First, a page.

Learning about coin collecting
By John Tiong - 4 August 2014 @ 1:46 PM
Full Report:
Reporter: Mr.John Tiong,
Photographer: Mr.S.Sugumaran.

MALAYSIAN Numismatic Society honorary secretary Dickson Niew says rookie coin collectors should be aware of pitfalls in the hobby.

He said there were many fakes in the market, including things such as assisted freak coins which are not worth collecting because they are not real mint errors.

Niew said the rule of thumb was not to fall for something that sounded too good to be true, such as a rare coin with a low price or the easy availability of such coins.

He said there were some 3,000 numismatists in the country and added that eight out of 10 Malaysians would have collected some coins during their lifetimes.

He advised new hobbyists to start out by collecting Malaysian coins as they would be most familiar with local coins.

He also urged them to take the time to read up on the subject and make friends with the old-timers who could guide them.
Niew writes on coin collecting at

The first rule, he said, was to be very observant. For example, he said, the 50 sen coin was worth RM80 if the tip of the wau was off from its 11 o'clock position. The further off it is, the more the coin is worth, said Niew.

Among the pricier coins, he said, were coins with planchat errors, where a part of the design was missing. Errors at the mint may result in irregular shapes, images and other defects which increases the value of a coin.

"There is always a ready buyer for a rare coin or note," said Niew who regularly attends numismatic auction fairs in Malaysia and Singapore.

He said one of the rarest Malaysian coins was the 1976 one cent bronze. He said only 100 pieces were minted and they were now worth about RM12,000 each. He said the 1971 10-sen coins were worth some RM700 each because only 32,000 were minted.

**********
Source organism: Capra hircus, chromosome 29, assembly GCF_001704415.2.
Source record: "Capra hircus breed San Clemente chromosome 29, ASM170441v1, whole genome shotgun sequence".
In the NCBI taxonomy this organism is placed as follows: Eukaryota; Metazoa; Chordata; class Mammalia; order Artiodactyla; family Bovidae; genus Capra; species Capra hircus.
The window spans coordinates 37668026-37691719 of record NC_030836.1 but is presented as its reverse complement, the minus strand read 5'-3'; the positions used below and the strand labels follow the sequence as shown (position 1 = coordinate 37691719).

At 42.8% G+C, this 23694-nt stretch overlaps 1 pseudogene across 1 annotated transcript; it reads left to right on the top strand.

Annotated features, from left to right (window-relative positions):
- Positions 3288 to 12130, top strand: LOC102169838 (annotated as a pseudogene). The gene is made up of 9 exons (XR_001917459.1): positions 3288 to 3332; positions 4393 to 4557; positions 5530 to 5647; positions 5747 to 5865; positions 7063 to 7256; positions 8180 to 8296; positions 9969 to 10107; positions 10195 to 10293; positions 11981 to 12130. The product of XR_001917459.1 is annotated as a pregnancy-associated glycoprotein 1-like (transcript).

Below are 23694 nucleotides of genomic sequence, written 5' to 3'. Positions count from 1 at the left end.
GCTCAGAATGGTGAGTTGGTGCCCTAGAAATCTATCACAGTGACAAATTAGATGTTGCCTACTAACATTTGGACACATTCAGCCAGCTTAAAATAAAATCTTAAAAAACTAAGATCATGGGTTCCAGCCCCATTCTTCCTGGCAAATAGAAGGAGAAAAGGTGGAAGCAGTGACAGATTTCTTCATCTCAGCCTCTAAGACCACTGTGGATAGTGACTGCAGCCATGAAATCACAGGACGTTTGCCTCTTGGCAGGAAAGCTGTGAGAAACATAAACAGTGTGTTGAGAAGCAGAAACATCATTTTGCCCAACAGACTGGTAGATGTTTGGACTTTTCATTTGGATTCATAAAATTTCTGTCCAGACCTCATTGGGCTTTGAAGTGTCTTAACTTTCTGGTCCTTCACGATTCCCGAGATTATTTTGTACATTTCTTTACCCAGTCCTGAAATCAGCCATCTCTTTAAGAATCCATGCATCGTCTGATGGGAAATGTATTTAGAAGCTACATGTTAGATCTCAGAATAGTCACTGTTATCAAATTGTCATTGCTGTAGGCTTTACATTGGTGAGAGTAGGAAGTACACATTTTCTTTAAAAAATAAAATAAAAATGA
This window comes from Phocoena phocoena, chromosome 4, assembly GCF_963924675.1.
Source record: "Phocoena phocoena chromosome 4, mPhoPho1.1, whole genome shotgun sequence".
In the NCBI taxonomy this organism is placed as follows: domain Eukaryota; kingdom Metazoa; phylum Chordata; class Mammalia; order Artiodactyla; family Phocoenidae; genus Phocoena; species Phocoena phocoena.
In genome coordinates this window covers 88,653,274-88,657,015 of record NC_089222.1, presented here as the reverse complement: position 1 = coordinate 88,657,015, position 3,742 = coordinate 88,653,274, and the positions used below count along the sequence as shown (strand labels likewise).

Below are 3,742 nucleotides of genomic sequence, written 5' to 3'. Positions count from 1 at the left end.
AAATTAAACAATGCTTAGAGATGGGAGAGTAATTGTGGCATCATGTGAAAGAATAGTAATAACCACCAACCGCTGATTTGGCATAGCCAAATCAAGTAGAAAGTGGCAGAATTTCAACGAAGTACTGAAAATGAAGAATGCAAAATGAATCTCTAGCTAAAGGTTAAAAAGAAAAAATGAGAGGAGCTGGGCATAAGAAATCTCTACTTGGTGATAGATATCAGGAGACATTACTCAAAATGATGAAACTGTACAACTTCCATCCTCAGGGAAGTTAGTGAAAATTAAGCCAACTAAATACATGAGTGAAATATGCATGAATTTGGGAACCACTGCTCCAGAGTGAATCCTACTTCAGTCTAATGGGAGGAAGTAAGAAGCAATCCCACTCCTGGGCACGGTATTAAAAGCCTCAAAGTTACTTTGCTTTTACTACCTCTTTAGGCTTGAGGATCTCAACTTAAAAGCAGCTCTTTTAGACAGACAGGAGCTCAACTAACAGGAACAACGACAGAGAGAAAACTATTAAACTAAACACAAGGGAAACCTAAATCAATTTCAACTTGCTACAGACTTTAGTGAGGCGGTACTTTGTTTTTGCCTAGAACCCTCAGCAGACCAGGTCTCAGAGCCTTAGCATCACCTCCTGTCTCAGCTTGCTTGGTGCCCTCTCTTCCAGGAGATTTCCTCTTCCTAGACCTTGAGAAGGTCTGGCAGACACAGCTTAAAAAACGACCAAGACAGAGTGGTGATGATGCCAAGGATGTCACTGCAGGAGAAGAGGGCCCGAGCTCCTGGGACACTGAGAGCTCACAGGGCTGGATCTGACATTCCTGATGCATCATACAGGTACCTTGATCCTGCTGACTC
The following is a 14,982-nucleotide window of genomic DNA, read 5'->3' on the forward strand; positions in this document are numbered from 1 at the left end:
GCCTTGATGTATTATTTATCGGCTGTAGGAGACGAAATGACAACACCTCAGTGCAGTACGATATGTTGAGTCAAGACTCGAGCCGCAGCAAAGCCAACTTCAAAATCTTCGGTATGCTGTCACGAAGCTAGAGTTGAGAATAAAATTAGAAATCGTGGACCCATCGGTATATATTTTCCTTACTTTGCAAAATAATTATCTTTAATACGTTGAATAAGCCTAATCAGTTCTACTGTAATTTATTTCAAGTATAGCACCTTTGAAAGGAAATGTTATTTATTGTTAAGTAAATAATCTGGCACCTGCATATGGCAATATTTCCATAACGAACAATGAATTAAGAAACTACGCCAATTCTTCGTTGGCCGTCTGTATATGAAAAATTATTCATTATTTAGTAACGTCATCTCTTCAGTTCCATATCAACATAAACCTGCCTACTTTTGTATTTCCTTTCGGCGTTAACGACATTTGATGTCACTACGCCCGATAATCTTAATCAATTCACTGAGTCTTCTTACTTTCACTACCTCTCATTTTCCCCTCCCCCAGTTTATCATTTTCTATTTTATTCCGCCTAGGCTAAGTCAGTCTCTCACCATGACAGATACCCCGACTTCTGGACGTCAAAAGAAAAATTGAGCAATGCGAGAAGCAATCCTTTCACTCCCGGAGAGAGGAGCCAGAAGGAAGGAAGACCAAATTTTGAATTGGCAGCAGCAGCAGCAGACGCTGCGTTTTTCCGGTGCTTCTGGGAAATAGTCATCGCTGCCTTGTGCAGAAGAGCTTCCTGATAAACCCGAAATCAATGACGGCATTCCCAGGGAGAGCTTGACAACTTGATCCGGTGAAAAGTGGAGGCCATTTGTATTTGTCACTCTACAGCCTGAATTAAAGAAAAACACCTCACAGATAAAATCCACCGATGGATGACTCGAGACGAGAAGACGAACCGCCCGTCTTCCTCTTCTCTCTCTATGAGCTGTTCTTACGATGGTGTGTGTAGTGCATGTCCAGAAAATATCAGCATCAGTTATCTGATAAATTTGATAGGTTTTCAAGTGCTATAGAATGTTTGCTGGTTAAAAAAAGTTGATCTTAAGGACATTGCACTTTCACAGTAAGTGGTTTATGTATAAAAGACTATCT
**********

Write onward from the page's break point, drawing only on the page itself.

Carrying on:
Niew said the RM1 banknote signed by Tan Sri Ali Abul Hassan Sulaiman was worth about RM6,000.

He said it was special because all of the banknotes in the third series bore Tan Sri Dr Zeti Akhtar Aziz's signature, except for the prefix CR that came with the late Tan Sri Ali Abul Hassan Sulaiman's signature
He said there were only banknotes with CR serial numbers from 720xxxx to 724xxxx, meaning there were a maximum of 40,000 to 50,000 pieces.

Niew stocks all kinds of old coins at his shop, Dickson Niew Collection, here.
They include coins from the Malay Archipelago dating back to the early days of Islam. The tin duit ayam from Kedah are about 500 years old and fetch about RM1,800 each.

Tin coins from Perak, made in the shape of animals such as fishes, clams and birds, are also sold at between RM250 and RM400 each.


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